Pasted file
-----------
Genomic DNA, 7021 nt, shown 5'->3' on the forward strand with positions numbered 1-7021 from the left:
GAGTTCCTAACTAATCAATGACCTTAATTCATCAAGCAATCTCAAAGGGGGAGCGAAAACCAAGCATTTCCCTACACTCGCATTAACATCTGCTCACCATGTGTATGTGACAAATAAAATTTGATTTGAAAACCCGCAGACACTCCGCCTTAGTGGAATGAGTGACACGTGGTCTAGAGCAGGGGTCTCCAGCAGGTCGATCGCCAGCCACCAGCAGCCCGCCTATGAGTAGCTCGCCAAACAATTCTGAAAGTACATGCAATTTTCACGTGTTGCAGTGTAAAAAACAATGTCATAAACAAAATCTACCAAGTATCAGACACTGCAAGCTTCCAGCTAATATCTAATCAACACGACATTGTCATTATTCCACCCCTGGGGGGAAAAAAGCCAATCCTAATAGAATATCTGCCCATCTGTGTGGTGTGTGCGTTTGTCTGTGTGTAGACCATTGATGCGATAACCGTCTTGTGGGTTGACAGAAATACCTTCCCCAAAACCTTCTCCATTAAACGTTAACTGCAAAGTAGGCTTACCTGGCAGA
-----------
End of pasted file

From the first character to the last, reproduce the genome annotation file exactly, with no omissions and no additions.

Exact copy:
Genomic DNA, 7021 nt, shown 5'->3' on the forward strand with positions numbered 1-7021 from the left:
GAGTTCCTAACTAATCAATGACCTTAATTCATCAAGCAATCTCAAAGGGGGAGCGAAAACCAAGCATTTCCCTACACTCGCATTAACATCTGCTCACCATGTGTATGTGACAAATAAAATTTGATTTGAAAACCCGCAGACACTCCGCCTTAGTGGAATGAGTGACACGTGGTCTAGAGCAGGGGTCTCCAGCAGGTCGATCGCCAGCCACCAGCAGCCCGCCTATGAGTAGCTCGCCAAACAATTCTGAAAGTACATGCAATTTTCACGTGTTGCAGTGTAAAAAACAATGTCATAAACAAAATCTACCAAGTATCAGACACTGCAAGCTTCCAGCTAATATCTAATCAACACGACATTGTCATTATTCCACCCCTGGGGGGAAAAAAGCCAATCCTAATAGAATATCTGCCCATCTGTGTGGTGTGTGCGTTTGTCTGTGTGTAGACCATTGATGCGATAACCGTCTTGTGGGTTGACAGAAATACCTTCCCCAAAACCTTCTCCATTAAACGTTAACTGCAAAGTAGGCTTACCTGGCAGA